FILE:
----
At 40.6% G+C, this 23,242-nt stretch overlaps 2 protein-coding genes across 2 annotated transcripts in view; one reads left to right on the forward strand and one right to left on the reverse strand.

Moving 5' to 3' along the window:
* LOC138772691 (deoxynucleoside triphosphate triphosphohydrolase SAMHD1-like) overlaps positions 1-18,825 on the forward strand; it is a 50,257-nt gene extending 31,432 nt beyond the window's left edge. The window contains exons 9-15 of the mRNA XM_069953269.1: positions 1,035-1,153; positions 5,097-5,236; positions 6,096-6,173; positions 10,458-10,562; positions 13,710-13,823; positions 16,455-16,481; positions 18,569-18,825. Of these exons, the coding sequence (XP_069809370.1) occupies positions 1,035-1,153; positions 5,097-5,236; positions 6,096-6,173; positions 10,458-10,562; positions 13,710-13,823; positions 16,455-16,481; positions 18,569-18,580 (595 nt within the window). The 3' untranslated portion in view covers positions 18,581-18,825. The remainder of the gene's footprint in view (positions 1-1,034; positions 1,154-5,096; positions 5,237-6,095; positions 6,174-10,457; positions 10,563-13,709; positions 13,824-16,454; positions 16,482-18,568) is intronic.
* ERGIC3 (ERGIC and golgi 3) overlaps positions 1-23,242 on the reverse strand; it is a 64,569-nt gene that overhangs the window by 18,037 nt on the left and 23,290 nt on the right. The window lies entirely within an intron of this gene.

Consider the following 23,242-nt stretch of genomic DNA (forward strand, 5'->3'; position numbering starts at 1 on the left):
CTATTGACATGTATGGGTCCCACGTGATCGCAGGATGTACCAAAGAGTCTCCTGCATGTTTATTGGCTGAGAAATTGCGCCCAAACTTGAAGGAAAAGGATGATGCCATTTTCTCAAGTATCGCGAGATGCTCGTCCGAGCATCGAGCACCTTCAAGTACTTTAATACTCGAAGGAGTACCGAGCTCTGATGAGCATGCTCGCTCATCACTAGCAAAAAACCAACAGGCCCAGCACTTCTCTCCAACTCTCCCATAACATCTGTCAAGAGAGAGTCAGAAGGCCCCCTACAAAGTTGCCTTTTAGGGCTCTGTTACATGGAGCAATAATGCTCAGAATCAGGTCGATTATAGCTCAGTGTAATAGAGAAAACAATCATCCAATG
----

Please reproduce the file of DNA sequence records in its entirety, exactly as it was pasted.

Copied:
At 40.6% G+C, this 23,242-nt stretch overlaps 2 protein-coding genes across 2 annotated transcripts in view; one reads left to right on the forward strand and one right to left on the reverse strand.

Moving 5' to 3' along the window:
* LOC138772691 (deoxynucleoside triphosphate triphosphohydrolase SAMHD1-like) overlaps positions 1-18,825 on the forward strand; it is a 50,257-nt gene extending 31,432 nt beyond the window's left edge. The window contains exons 9-15 of the mRNA XM_069953269.1: positions 1,035-1,153; positions 5,097-5,236; positions 6,096-6,173; positions 10,458-10,562; positions 13,710-13,823; positions 16,455-16,481; positions 18,569-18,825. Of these exons, the coding sequence (XP_069809370.1) occupies positions 1,035-1,153; positions 5,097-5,236; positions 6,096-6,173; positions 10,458-10,562; positions 13,710-13,823; positions 16,455-16,481; positions 18,569-18,580 (595 nt within the window). The 3' untranslated portion in view covers positions 18,581-18,825. The remainder of the gene's footprint in view (positions 1-1,034; positions 1,154-5,096; positions 5,237-6,095; positions 6,174-10,457; positions 10,563-13,709; positions 13,824-16,454; positions 16,482-18,568) is intronic.
* ERGIC3 (ERGIC and golgi 3) overlaps positions 1-23,242 on the reverse strand; it is a 64,569-nt gene that overhangs the window by 18,037 nt on the left and 23,290 nt on the right. The window lies entirely within an intron of this gene.

Consider the following 23,242-nt stretch of genomic DNA (forward strand, 5'->3'; position numbering starts at 1 on the left):
CTATTGACATGTATGGGTCCCACGTGATCGCAGGATGTACCAAAGAGTCTCCTGCATGTTTATTGGCTGAGAAATTGCGCCCAAACTTGAAGGAAAAGGATGATGCCATTTTCTCAAGTATCGCGAGATGCTCGTCCGAGCATCGAGCACCTTCAAGTACTTTAATACTCGAAGGAGTACCGAGCTCTGATGAGCATGCTCGCTCATCACTAGCAAAAAACCAACAGGCCCAGCACTTCTCTCCAACTCTCCCATAACATCTGTCAAGAGAGAGTCAGAAGGCCCCCTACAAAGTTGCCTTTTAGGGCTCTGTTACATGGAGCAATAATGCTCAGAATCAGGTCGATTATAGCTCAGTGTAATAGAGAAAACAATCATCCAATG